Anyone who's suffered through a big, uncomfortable family gathering knows that a bigger group doesn't always mean more fun. But with some proper planning, an extended family vacation could be a once-in-a-generation chance for your clan to connect with relatives you don't see that often and make memories that will improve everyone's Return on Life. Here are four keys to planning an extended family vacation that will offer something for everyone without breaking the bank.
When one spouse retires and the other keeps working, it's important that the couple understands the effects on their finances, their schedules, and their long-term goals. Here are three important conversations that couples should have about syncing two retirements to a shared Life-Centered Financial Plan.
When today’s successful retirees stop working, they learn the “ART” of retirement. It’s about Activity, Relationships, and Time. They experiment. They try new things. They make new connections. And eventually, they create a new daily routine focused on the people and passions that make their lives fulfilling.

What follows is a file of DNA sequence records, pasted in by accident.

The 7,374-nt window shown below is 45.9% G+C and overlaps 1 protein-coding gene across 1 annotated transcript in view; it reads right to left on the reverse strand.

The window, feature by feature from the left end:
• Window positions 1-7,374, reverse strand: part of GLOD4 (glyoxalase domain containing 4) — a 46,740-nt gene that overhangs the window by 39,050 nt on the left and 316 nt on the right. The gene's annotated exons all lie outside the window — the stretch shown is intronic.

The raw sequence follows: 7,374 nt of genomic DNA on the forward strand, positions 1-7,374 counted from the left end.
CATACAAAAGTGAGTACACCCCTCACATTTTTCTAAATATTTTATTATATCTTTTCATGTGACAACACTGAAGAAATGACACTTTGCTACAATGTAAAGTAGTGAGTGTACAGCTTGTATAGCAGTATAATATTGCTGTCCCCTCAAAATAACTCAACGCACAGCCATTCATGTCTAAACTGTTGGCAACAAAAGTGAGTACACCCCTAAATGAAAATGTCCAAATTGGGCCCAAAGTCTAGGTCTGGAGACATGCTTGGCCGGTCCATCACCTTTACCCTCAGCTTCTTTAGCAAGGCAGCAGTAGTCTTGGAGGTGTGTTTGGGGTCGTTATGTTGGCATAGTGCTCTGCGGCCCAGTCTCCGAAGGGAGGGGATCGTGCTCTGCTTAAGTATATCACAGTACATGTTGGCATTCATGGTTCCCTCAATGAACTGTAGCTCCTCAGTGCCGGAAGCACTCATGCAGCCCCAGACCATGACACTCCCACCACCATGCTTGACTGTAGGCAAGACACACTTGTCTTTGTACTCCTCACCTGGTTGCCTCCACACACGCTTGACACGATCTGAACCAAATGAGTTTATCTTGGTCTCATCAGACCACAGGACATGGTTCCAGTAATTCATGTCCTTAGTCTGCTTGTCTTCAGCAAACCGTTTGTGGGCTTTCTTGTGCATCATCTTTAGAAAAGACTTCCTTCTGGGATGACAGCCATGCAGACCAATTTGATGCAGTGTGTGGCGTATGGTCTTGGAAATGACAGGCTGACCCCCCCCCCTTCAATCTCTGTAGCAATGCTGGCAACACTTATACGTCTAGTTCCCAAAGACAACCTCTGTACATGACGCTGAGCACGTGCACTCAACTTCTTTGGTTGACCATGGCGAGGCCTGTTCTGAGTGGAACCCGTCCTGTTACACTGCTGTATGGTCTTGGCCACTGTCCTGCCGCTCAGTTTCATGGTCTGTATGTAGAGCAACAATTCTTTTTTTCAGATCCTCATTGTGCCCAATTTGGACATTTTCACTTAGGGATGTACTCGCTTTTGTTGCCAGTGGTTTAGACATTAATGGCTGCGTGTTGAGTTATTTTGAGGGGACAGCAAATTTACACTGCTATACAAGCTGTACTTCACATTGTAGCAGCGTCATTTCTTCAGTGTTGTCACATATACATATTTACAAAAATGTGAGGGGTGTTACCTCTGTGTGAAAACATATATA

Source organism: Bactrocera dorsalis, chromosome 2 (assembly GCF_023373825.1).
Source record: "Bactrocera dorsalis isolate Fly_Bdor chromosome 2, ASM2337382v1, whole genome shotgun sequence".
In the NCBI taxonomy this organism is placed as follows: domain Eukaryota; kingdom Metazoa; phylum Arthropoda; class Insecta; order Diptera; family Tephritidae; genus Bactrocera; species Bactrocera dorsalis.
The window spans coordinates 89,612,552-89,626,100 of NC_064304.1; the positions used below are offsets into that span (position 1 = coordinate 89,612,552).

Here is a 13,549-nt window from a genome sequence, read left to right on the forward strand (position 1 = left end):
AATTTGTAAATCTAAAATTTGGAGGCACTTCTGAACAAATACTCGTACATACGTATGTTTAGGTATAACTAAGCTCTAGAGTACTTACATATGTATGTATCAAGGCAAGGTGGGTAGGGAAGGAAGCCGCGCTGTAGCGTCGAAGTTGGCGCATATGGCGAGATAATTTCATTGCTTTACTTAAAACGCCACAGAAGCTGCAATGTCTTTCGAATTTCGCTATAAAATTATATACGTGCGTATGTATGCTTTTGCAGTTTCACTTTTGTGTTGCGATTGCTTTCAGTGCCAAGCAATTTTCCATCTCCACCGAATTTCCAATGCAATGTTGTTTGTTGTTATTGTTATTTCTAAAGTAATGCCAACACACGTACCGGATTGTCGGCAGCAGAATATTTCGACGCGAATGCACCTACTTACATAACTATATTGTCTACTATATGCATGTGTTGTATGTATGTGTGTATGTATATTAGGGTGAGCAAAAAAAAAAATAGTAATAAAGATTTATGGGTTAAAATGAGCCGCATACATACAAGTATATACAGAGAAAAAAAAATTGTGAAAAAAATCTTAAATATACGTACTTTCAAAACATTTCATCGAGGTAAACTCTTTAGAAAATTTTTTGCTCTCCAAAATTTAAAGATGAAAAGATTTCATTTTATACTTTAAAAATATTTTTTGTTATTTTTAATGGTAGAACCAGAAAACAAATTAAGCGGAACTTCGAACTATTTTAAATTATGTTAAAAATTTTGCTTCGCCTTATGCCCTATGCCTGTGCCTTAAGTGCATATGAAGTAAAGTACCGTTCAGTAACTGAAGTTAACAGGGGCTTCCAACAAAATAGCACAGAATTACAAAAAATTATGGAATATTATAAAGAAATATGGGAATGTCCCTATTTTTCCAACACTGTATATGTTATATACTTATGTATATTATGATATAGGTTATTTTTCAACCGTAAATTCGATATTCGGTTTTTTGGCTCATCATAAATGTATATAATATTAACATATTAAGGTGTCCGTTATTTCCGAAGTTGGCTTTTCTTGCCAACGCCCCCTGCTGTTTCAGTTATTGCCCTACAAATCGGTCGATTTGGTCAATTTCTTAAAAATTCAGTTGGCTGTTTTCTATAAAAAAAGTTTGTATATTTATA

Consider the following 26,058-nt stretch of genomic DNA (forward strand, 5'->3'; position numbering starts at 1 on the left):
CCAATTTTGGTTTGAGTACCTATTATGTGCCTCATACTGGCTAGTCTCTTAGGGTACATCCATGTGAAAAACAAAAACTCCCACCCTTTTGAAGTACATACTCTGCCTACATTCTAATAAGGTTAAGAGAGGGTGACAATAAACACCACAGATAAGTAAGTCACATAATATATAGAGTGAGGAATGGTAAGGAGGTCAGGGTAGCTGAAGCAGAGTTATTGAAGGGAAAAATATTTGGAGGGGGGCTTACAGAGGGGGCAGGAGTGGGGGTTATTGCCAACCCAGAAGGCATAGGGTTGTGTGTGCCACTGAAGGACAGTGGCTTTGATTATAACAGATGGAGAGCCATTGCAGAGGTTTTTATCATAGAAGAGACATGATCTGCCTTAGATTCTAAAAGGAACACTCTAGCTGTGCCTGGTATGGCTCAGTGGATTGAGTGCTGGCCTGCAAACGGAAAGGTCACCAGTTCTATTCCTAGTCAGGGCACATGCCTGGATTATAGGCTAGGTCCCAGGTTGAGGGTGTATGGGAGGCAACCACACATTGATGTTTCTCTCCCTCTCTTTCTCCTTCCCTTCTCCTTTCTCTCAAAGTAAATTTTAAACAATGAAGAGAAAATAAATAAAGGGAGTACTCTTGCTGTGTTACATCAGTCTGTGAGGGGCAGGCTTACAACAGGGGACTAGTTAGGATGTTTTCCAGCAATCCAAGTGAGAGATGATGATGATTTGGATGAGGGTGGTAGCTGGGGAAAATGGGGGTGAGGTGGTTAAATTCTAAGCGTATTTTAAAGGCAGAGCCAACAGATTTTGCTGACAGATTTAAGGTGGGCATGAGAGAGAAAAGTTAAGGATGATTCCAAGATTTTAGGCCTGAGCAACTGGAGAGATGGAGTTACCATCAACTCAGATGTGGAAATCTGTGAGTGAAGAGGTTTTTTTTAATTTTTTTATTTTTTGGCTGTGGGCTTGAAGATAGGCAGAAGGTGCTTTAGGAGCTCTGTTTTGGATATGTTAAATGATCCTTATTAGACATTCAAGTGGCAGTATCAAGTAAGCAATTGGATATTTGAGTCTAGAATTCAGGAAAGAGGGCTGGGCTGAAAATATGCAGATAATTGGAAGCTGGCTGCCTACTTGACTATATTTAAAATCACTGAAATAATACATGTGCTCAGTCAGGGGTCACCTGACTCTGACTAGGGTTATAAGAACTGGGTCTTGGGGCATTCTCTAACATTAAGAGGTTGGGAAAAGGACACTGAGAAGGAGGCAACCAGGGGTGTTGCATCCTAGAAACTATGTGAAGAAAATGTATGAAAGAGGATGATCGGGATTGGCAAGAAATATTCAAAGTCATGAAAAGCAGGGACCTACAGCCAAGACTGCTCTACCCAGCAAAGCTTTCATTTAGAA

Is traveling with family or friends your preferred way to vacation? Do you and your loved ones have a special vacation spot that you'd like to spend more time at during the year? Making a group purchase of a vacation house could be a great way to share more good times. Co-owning a second home can reduce the financial burden for everyone involved, including smaller down payments and, potentially, an easier qualification process for a mortgage. When you can't all vacation together, individual families will have a low-cost vacation option. Renting the property when no one is using it could provide all owners with some extra income. And with multiple groups staying at the house throughout the year, it’s more likely you'll perform regular maintenance. However, these benefits could be outweighed by potential conflicts that could damage both your finances and your relationships. Sit down with your vacation crew and answer these four questions to decide if sharing a vacation home will improve or complicate your Return on Life.